You are correct, “food animals” need to be designated in their own category when discussing animal welfare because they are truly unique—not only do we have concern for their welfare, but there is an equally important concern for food safety b/c they are grown expressly to produce food.

      Thanks for the comment!
      Anne

      • This is also very timely for us folks up here in Canada – as I’m sure you’ve probably heard, we just went through the biggest beef recall in Canadian history (due to sloppy processing, not poor animal husbandry) and it has got more of the general population asking questions about where their beef comes from. Made me realize just how little most people know about it.

        I really value you sharing this, because although I advocate a different way, the fact is for the majority of people, pasture raised organic beef isn’t an option. (Heck, it isn’t an option for ME that often, that’s why I eat so much chicken! ) We can’t address the issue of animal welfare by all becoming Vegans (don’t tell PETA I said that). It’s not realistic. We need to start by doing better where we are, with what we have, and I think that’s what you’re onto.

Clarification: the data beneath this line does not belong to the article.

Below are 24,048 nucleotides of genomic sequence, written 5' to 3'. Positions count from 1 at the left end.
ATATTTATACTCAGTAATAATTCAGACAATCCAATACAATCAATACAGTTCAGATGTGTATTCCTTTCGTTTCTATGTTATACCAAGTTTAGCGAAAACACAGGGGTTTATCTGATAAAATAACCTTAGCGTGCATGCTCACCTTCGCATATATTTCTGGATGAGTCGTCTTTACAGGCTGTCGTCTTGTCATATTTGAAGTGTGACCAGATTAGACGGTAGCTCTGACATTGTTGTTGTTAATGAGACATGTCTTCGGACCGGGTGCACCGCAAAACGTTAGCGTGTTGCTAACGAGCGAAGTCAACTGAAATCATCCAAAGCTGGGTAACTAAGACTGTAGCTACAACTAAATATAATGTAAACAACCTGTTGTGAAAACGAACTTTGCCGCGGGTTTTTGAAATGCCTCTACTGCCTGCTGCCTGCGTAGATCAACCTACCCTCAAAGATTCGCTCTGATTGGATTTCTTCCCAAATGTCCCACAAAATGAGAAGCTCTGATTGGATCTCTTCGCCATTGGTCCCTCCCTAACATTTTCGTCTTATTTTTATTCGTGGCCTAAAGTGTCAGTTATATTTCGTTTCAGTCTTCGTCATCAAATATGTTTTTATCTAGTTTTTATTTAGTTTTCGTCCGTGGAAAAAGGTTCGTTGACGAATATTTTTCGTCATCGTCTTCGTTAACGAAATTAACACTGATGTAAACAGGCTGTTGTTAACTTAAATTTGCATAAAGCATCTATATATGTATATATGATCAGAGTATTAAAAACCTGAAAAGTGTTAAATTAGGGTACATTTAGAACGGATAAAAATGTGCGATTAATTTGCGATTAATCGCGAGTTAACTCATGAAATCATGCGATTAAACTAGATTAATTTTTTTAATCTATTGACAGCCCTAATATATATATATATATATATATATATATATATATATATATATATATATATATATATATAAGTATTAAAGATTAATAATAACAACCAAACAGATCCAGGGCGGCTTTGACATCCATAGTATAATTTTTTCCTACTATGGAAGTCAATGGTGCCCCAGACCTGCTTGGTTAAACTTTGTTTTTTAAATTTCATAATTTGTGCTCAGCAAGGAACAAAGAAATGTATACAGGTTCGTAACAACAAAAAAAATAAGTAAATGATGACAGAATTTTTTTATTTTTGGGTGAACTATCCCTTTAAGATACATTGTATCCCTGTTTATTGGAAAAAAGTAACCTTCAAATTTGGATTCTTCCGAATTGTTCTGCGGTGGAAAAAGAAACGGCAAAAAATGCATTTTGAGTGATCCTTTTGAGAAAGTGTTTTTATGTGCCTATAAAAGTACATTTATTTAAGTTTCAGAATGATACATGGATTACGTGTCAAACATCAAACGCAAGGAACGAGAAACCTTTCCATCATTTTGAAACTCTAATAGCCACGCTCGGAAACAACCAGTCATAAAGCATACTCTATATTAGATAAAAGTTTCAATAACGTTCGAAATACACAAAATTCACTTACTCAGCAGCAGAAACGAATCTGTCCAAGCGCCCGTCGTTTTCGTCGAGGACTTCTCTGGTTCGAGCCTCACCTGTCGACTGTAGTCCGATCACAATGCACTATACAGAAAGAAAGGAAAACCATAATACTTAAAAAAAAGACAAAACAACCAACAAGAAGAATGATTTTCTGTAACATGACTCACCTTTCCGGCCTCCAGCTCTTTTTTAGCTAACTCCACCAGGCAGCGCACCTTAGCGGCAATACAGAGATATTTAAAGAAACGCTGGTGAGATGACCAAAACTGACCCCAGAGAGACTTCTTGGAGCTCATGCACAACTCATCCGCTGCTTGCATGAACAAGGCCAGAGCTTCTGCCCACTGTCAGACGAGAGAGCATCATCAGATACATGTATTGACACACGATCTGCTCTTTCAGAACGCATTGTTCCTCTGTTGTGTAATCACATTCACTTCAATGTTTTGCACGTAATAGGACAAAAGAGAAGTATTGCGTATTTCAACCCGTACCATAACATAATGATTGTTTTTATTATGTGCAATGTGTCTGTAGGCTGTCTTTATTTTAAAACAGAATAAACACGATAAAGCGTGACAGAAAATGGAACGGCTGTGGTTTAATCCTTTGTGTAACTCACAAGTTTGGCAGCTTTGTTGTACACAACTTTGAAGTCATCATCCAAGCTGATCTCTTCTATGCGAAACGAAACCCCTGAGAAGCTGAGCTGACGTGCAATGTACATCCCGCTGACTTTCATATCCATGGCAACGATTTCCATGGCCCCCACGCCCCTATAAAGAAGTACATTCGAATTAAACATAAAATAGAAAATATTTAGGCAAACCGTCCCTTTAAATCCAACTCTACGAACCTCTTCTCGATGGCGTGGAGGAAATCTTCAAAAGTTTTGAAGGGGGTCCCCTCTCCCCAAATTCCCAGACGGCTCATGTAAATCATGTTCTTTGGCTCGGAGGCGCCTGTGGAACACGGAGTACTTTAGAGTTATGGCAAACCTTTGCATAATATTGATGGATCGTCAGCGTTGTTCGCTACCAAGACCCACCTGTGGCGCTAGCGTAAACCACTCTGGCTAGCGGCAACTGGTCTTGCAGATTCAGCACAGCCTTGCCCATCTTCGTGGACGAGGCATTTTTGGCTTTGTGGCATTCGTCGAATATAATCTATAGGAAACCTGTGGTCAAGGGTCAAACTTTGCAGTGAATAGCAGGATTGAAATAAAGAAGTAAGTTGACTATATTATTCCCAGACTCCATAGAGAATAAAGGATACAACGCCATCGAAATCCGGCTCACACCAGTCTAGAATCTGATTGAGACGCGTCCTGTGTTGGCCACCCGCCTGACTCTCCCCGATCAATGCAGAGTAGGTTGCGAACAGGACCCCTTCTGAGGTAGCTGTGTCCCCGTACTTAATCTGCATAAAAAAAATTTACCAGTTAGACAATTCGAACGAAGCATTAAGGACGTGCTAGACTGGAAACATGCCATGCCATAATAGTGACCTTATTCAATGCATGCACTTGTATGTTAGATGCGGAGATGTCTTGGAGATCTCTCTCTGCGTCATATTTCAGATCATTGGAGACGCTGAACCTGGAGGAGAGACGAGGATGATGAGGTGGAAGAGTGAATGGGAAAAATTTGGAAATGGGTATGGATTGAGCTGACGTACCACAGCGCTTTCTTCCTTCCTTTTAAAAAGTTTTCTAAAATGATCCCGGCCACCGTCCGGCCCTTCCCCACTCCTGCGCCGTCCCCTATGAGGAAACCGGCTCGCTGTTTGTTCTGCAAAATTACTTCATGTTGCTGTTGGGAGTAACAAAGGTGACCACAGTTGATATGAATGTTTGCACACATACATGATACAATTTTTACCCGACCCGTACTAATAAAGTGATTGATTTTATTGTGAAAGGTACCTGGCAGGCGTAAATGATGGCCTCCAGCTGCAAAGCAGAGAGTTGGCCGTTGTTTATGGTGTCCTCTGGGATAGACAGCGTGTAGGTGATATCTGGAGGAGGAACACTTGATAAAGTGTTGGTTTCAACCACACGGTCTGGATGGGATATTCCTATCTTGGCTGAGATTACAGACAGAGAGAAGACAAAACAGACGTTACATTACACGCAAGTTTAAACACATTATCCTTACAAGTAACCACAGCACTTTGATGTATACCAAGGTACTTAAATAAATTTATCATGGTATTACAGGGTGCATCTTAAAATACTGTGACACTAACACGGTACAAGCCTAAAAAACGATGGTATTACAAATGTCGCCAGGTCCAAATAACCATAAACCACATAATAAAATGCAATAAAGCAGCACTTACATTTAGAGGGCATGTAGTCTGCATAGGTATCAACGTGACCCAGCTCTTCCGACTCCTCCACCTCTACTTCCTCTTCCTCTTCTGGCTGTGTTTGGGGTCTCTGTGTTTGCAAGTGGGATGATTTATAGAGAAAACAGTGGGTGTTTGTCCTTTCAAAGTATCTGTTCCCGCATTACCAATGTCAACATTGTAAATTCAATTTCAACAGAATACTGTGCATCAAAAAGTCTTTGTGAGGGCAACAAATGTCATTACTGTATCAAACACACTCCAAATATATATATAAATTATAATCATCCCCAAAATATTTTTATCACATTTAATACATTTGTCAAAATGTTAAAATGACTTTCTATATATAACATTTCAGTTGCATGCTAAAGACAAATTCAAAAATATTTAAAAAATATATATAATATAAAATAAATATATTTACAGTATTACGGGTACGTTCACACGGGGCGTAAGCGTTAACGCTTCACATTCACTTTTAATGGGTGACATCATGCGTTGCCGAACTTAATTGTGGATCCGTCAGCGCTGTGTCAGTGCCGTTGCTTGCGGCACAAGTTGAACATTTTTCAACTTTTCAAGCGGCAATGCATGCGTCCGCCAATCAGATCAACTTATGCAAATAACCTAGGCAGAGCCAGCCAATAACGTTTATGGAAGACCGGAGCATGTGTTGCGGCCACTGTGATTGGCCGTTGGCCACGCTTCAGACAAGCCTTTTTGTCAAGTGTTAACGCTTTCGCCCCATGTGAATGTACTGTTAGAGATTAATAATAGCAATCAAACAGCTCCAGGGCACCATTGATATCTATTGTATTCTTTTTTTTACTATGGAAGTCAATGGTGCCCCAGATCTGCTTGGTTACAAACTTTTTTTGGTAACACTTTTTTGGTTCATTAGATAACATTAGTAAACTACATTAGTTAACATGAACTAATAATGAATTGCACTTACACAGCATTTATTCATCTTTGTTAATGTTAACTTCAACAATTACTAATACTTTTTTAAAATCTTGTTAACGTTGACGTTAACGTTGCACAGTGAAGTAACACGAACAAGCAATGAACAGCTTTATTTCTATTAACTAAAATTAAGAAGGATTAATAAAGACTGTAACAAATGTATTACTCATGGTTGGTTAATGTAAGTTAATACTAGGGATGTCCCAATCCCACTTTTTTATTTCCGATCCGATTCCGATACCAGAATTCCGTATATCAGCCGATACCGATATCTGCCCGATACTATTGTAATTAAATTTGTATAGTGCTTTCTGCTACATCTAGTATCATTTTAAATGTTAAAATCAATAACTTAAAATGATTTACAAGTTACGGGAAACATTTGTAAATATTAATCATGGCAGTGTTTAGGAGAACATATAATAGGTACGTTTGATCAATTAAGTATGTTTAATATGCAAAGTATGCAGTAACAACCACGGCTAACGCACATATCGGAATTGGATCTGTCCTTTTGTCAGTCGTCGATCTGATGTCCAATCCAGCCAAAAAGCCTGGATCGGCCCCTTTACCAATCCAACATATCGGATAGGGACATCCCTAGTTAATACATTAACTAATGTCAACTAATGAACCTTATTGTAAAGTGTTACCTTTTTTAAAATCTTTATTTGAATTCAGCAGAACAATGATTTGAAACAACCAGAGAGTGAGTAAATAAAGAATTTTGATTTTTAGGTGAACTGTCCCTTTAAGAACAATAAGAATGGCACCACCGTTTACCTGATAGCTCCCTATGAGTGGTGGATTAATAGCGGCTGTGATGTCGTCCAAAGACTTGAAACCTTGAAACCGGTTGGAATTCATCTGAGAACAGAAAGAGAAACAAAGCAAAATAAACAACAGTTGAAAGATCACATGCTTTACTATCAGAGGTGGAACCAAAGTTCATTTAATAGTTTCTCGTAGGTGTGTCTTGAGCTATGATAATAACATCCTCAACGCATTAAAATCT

Good luck with this – these sorts of topics always bring out the ah – passion? in people . . .

        Cheers,
        Stacey

      • “We need to start by doing better where we are, with what we have, and I think that’s what you’re onto.”

        Yes, Stacey–you are so astute and so correct.

        Thank you for understanding,
        Anne

  2. Scott Barker

    Grateful that you’ll be writing about this subject for our benefit. I’ll be staying tuned!

    • Scott,

      Thanks for reading—glad that you are excited about this set of posts. It is a very important topic for all of us—whether we grow food animals, or simply purchase meat to feed to ourselves and our families—it touches all of us.

      Anne

  3. Clint Kaasa

    I just came across your blog last week and really enjoy it. Looking forward to your BQA series of posts. I grew up on a ranch and respect what cattle do for us as forage harvesters and food animals.

    • Clint,

      I am so glad to hear that you are following the blog and looking forward to this series. I look forward to having you participate in the conversation!

      Thanks for taking the time to read and comment.

      Anne